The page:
Why Tools Are Important

Software development tools such as JIRA, Netbeans, Eclipse, Git, Maven etc. are what most people consider when mentioning tools. In the context of this article I consider tools in the wider scope, a tool can be a process or a particular practice (TDD, pair programming) or a persons creative thinking, these are all tools that we use to help us achieve some goal.

Introducing tools can be a great way to break the status quo and get people talking about the concepts around the tool, giving people a trigger to start thinking more specifically about what they are trying to achieve.

Just relying on a tool can lead to its own problems though. If those using the tool dont have a clear goal in mind or understand what value they can get from a tool, then its use will either decline, be circumvented altogether or simply abused.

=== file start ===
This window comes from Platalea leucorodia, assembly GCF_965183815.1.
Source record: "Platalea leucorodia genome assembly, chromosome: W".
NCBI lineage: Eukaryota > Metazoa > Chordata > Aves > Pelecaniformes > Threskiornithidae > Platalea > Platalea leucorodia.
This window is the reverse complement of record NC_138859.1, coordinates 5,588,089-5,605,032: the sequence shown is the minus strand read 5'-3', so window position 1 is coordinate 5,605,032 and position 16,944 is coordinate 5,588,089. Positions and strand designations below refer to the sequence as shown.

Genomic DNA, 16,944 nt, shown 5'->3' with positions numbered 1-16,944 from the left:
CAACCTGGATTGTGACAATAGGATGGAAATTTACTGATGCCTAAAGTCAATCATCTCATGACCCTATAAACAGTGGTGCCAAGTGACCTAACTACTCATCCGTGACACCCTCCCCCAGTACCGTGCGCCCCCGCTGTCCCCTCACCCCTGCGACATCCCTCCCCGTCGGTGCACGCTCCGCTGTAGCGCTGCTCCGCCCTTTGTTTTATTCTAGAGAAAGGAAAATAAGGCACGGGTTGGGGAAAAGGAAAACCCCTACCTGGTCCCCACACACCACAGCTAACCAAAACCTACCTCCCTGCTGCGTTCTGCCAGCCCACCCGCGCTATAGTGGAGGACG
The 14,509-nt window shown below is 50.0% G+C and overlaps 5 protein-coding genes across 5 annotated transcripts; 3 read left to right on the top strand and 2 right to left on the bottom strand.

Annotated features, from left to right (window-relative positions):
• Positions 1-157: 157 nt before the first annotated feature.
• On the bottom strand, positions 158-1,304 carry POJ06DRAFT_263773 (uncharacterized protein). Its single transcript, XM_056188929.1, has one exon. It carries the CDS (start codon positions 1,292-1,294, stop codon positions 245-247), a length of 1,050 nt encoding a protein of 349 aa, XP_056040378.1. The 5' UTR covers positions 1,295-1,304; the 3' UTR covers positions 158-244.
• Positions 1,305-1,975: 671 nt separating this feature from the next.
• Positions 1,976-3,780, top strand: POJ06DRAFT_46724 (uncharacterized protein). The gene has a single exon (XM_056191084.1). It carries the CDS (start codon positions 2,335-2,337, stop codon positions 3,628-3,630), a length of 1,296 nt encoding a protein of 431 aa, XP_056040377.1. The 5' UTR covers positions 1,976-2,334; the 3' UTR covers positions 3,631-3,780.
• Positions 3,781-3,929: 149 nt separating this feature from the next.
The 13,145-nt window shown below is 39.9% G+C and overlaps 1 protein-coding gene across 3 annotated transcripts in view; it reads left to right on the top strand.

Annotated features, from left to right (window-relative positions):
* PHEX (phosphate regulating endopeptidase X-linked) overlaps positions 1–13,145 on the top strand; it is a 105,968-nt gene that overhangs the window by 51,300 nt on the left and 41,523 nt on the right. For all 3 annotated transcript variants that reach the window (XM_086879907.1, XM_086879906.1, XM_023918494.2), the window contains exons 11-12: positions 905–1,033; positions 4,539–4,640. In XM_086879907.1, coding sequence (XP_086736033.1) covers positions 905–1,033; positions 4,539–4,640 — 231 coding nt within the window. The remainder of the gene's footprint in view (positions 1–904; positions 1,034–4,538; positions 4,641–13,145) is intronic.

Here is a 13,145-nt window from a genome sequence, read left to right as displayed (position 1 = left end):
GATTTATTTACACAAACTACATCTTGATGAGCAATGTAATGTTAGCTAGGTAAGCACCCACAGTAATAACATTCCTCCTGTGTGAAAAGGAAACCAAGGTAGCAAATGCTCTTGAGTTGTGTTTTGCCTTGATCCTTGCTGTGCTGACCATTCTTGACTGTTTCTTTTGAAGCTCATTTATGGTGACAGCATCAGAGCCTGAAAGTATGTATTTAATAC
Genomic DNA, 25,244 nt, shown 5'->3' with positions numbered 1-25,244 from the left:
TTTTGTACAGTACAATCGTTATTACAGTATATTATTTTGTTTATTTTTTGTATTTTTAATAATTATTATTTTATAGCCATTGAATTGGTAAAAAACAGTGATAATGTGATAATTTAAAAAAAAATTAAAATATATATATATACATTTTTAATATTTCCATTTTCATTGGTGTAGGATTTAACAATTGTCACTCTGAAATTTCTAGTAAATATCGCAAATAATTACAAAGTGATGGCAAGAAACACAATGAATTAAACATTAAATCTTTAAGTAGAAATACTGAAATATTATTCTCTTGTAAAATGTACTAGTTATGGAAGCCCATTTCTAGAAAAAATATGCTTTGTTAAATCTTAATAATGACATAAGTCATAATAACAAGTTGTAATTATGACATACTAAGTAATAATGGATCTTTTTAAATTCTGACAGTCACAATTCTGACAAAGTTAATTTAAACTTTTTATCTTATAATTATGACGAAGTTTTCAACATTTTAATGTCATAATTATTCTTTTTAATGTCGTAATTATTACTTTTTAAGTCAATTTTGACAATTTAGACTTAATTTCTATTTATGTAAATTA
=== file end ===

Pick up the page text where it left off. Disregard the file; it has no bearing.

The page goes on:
The software development team will often lead the way by introducing tools but the operations teams concerns also need to be addressed so that the tool can be come established and the most benefit gained.

Example: Introducing distributed version control (eg. Git)

DVCS are great productivity tool for a development team and can be used to great effect to allow the developers freedom to explore challenging aspects of a code solution (spikes) whilst not polluting the code base or having to deal with difficult merges.

Introducing dvcs needs to support the release process though and not descend into anarchy. By involving the operations and release management roles, a DVCS tool can be more effectively embarrassed by the whole team, addressing a wide range of concerns

In the example of the Linux kernel, there is one central master repository which is used for release, but no direct commits are done to that repository. Instead, decentralised repositories are used to commit code by a wide range of distributed developers. Then a release manager role is used to merge (pull) useful code from the decentralised repository into the central master, from which coordinated releases take place.

Thank you.

This work is licensed under a Creative Commons Attribution 4.0 ShareAlike License, including custom images & stylesheets. Permissions beyond the scope of this license may be available at @jr0cket
Creative Commons License